This week the premiers will have gathered in Quebec City for a climate change summit. At the table, Saskatchewan Premier Brad Wall will get to play his ace in the hole, the Boundary Dam Integrated Carbon Capture and Storage Project, or BD3 for short.
No other province has gone so far as to fund and implement an actual commercial scale clean coal project.
Ontario shut down its coal plants, a change with more impact, but ended up with a morass of fees in tariffs for solar and wind power that are totally unsustainable. Somewhere along the way the Ontario government forgot one of the prime reasons it has had such a strong manufacturing base in the past was its low electricity rates.
But what are other provinces doing? British Columbia is building another massive dam on the Peace River that will ironically be in the perfect location to supply power to the massive natural gas operations in the immediate area.
Quebec has enticed Ontario to join its cap-and-trade scheme. If it goes as well as it’s green energy scheme, we should expect a flood of economic migrants from the Centre of the Universe coming our way in a few years.
Boundary Dam Unit 3 is still very much in its early days. Apparently it works. It did go over budget, coming in at $1.467 billion instead of $1.24 billion as planned (although that’s still pretty close for a project that size). It’s going to take a few years to evaluate if this is indeed the way to go in the future.
Saskatchewan is also in a unique circumstance, where the carbon dioxide captured can be used to rejuvenate old oilfields and markedly increase oil production for decades. In this situation, not only does the government (and people) of Saskatchewan own the power utility, it also owns most of the mineral rights for the oil and coal. This is not at all common, and that special combination is likely not repeatable anywhere else in Canada. Most power utilities have been privatized. Only a few areas have oil and coal in relative proximity. Actually, probably only Saskatchewan and Alberta have that combination.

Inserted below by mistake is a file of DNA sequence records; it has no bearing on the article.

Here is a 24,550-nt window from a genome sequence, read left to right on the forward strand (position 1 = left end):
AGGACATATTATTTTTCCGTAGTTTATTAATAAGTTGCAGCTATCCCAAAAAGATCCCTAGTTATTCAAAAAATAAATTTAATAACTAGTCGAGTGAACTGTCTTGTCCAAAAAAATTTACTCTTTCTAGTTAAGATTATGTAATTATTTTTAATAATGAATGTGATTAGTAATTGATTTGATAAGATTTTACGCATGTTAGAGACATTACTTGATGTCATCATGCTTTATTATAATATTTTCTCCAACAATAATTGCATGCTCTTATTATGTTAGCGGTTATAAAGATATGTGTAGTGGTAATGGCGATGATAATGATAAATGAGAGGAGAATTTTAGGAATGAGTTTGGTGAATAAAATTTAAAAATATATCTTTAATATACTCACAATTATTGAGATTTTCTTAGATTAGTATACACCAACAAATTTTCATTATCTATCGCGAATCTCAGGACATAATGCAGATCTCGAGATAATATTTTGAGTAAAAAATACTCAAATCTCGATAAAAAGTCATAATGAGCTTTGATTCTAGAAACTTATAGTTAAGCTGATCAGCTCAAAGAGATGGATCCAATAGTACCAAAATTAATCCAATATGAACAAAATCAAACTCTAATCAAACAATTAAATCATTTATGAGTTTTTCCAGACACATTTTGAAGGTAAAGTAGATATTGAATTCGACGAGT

Then we have to realize that the $1.467 billion was not a rebuild of an entire plant, plus a carbon capture facility for it, but rather just a sliver of it. There are still Units 4, 5 and a much larger 6 to go. While SaskPower is confident the cost will be much lower on subsequent carbon capture projects, few industrial projects in this world get substantially cheaper as time goes on. If they do the remaining units, we could be looking at a total expenditure of perhaps $6 billion. That’s about half way to what a new nuclear plant cost a few years ago, and it emits zero carbon emissions.
On that front, Canada has been on the decline of nuclear power for some time now. Ontario is nowhere near its former nuclear capacity. Quebec shut down its Gentilly reactor in 2012. It’s doubtful any new plants will be built in this country in the foreseeable future. Mike Monea, president Carbon Capture & Storage Initiatives with SaskPower told me a few months ago, “We just don’t have an opportunity for nuclear now. That’s so far away, the cost is so great, with permitting and construction, it’s a long term project.”
So where will all these carbon dioxide cuts come from? Power generation is the elephant in the room and, without addressing it, the premiers’ efforts will be for naught. Will they co-operate on spending billions on smart grid upgrades? Are we going to see more wind development? Will natural gas plants be built as an interim solution, and will they be needed for when the wind does not blow?
Those are just some of the tough questions facing the premiers this week. It will be interesting to see what they come up with.
— Brian Zinchuk is editor of Pipeline News. He can be reached at firstname.lastname@example.org.